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White House Celebrates Afro-Latino Heritage

Written by on 02/25/2024

In honor of Black History Month, the White House hosted an Afro-Latino Heritage event that highlighted the spirit and contributions of the Afro-Latindad community while also paying homage to some of its foremost change-making leaders.

The event, held on Thursday, Feb. 22, was marked by music, celebration, and immense pride and honor. Joined by the Congressional Hispanic Caucus Institute (CHCI), the White House welcomed Afro-Latinos and allies from near and far.

This year, the Association for the Study of African American Life and History (ASALH) chose the theme of “African Americans and the Arts” to spotlight the presence of Black roots in society, much of which is attributed to Afro-Latinos.

Aligned with the theme, the event featured musical performances by Afro-Cuban musician Cimafunk and “Encanto” voice actor Mauro Castillo.  A fireside chat was held with Cuban American actress Gina Torres, author and co-host of “The View” Sunny Hostin.

Attending the event was actress Paige Hurd, who emphasized the importance of such gatherings, stating, “This [event] is important just to see that we have a voice. This is a huge platform to be speaking on…and it’s important to have us speak out.” She adds, “I feel like it’s important to have us on screen, in the arts, in music because we’re here. Our children and the people who come behind us need to see that we are their representation.”

Contributors to Latin music, Cimafunk, whose real name is Erik Alejandro Iglesias Rodríguez, delighted the audience with their widely recognized musical renditions, prompting attendees to dance to the sounds of blaring trumpets and bass drums representing the rhythms of their culture.

The new generation is coming, and they are coming hungry. I’m happy to be able to share with people that we are working together [and] supporting each other. We’re more connected with our roots, our identity. We’re more connected with the fact that we are moving forward,” Cimafunk said regarding the future of Afro-Latino representation.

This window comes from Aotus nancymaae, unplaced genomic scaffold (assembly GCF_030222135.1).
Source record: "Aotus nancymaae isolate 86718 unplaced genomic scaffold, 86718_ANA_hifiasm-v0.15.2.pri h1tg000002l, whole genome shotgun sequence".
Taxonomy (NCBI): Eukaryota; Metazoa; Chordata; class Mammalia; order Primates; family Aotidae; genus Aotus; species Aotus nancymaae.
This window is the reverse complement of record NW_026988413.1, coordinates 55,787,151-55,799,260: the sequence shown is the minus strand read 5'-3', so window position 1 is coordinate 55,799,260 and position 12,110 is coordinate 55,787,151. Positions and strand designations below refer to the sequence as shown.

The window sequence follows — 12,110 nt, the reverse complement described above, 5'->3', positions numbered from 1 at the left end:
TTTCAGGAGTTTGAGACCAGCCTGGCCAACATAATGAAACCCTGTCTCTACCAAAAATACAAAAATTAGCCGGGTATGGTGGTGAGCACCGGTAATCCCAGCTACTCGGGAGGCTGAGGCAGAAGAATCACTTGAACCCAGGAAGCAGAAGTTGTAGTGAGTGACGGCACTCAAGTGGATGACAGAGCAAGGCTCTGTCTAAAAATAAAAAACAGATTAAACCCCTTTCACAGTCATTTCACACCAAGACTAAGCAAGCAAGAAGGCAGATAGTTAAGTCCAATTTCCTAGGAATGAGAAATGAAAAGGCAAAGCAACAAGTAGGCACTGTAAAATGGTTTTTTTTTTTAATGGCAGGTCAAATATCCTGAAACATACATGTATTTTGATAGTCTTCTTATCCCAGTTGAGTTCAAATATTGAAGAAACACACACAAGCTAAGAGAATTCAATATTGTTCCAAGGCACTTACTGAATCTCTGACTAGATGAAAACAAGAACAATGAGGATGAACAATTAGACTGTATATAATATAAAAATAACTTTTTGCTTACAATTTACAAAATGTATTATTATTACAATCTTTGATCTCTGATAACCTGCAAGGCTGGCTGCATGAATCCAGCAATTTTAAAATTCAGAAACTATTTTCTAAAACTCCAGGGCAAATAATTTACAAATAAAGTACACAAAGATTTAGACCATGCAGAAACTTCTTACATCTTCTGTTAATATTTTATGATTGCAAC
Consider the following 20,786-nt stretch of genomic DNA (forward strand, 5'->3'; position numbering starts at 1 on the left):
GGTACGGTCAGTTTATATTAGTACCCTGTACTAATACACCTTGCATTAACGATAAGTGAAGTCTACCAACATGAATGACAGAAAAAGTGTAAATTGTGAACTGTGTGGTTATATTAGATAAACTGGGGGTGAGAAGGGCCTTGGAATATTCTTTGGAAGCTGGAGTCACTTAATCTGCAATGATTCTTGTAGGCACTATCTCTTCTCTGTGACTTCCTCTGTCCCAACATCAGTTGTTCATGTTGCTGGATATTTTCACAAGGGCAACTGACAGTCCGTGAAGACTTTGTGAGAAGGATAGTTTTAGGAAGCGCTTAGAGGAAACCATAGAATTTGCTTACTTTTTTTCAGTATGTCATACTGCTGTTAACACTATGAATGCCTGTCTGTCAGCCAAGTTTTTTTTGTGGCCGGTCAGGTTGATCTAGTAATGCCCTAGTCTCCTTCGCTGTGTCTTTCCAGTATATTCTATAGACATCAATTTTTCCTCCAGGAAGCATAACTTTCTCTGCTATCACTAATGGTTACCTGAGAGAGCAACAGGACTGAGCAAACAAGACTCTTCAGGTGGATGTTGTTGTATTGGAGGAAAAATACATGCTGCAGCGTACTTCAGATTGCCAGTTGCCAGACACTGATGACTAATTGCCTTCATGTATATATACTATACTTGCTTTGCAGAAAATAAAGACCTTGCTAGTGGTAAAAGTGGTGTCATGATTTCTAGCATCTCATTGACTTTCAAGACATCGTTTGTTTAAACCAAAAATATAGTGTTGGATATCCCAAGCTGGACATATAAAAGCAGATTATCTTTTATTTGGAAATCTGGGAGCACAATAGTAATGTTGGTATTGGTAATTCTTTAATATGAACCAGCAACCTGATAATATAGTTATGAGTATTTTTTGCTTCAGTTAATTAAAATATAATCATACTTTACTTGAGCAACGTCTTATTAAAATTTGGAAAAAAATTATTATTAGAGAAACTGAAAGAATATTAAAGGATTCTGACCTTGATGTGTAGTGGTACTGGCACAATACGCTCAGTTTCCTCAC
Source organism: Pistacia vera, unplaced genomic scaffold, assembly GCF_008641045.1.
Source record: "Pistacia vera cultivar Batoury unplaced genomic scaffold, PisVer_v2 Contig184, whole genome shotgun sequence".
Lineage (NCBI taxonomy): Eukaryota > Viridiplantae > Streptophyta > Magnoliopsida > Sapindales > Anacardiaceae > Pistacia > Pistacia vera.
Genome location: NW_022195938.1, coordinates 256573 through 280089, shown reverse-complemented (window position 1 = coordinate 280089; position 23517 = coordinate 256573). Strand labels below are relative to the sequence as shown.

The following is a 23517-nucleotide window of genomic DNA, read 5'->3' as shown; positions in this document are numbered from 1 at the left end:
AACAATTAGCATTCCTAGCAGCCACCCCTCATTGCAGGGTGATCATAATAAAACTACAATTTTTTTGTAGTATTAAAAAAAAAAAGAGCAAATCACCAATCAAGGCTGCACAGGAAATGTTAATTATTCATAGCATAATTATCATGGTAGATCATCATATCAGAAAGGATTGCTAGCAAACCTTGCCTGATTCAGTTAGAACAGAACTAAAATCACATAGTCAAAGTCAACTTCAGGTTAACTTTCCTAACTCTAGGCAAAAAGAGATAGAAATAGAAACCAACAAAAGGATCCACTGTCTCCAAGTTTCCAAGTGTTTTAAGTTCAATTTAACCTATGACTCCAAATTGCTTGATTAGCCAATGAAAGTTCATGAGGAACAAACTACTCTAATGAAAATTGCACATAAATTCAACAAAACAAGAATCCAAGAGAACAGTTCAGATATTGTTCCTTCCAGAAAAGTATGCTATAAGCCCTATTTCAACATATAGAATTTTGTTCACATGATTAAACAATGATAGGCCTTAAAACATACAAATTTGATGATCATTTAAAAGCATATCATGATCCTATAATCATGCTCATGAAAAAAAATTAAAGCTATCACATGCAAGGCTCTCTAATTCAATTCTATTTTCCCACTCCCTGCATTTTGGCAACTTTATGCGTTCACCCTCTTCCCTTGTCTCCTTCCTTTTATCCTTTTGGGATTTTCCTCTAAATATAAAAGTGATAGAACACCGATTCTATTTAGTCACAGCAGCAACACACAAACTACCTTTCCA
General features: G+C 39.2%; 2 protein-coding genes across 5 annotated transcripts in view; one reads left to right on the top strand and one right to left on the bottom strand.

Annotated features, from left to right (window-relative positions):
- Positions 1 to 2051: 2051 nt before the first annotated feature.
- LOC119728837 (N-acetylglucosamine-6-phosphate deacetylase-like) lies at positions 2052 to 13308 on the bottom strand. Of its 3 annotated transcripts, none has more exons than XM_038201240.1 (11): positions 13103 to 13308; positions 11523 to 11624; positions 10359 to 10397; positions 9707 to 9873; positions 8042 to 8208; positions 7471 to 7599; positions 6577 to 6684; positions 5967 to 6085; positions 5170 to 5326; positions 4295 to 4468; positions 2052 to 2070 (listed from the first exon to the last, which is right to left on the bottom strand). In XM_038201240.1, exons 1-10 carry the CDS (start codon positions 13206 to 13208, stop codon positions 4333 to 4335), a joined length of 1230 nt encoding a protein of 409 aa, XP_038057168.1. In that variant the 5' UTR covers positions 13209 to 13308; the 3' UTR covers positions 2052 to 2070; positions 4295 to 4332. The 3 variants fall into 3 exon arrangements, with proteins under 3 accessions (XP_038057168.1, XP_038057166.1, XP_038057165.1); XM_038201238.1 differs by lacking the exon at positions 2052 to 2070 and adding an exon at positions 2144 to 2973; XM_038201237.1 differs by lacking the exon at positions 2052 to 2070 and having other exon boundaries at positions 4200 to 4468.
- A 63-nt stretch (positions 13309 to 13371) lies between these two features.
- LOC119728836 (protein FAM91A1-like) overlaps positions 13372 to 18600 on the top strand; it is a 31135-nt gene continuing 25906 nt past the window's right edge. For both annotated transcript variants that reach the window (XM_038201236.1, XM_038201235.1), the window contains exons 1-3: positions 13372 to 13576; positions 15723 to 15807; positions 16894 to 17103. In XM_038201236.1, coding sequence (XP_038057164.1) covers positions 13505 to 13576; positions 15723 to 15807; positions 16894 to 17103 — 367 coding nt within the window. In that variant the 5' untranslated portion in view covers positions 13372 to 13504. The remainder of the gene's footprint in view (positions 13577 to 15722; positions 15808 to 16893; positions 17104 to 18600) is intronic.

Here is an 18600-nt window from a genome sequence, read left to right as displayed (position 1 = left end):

The Grammy-nominated artist said his mixed background is “everything” to his fresh sound and admitted that learning to embrace it changed his relationship with music.

“That was a door opened…everything changed because everything had meaning [now],” he explained. “I was more confident, more strong like I could do many other things. Once we get connected with the information in our genes…we’re able to really understand what all we have [to offer] in ourselves.”

The event also fostered necessary dialogue about the path Afro-Latinos have forged and the ongoing need for more representation and advocacy in the industry.

Hostin is working on multiple projects with Disney to spotlight underrepresented groups and share moments of empowerment and resilience while navigating a business that lacked adequate representation of its community.

Similarly, Torres shared experiences of navigating the industry, having come up during a time when multiethnic figures were often made to “choose” between their heritages. The “Suits” actress has used her platform to debunk this tradition, attributing it to ignorance and disinterest in learning about Afro-Latin descent.

“They just weren’t interested in working that hard to tell the story. There has been such a desert of education regarding the intersection between culture and race. Thankfully, I think we’ve come out on the other side,” said Torres. “Events like this help spotlight that it’s not complicated, it’s just us. It’s history. We’ve been here all this time.”

According to Torres – the first Afro-Latinina to create, produce, and star in her show with spinoff “Jessica Pearson” – part of the solution is simply allowing Afro-Latinos to show up as their authentic selves and represent themselves in the arts.

The embracement of Black diversity continues to evolve, but one thing that’s for certain is its impact is here to stay.

“Art is subjective–you bring to it who you are and what you are. If I couldn’t be authentic in my life, it didn’t make sense that I was going to be authentic in my work,” Torres said. “To be celebrated as part of Black history in this country means that I don’t have to choose. I get to love and respect and admire all of me, all of you, everyone’s accomplishments, with a Spanish accent.”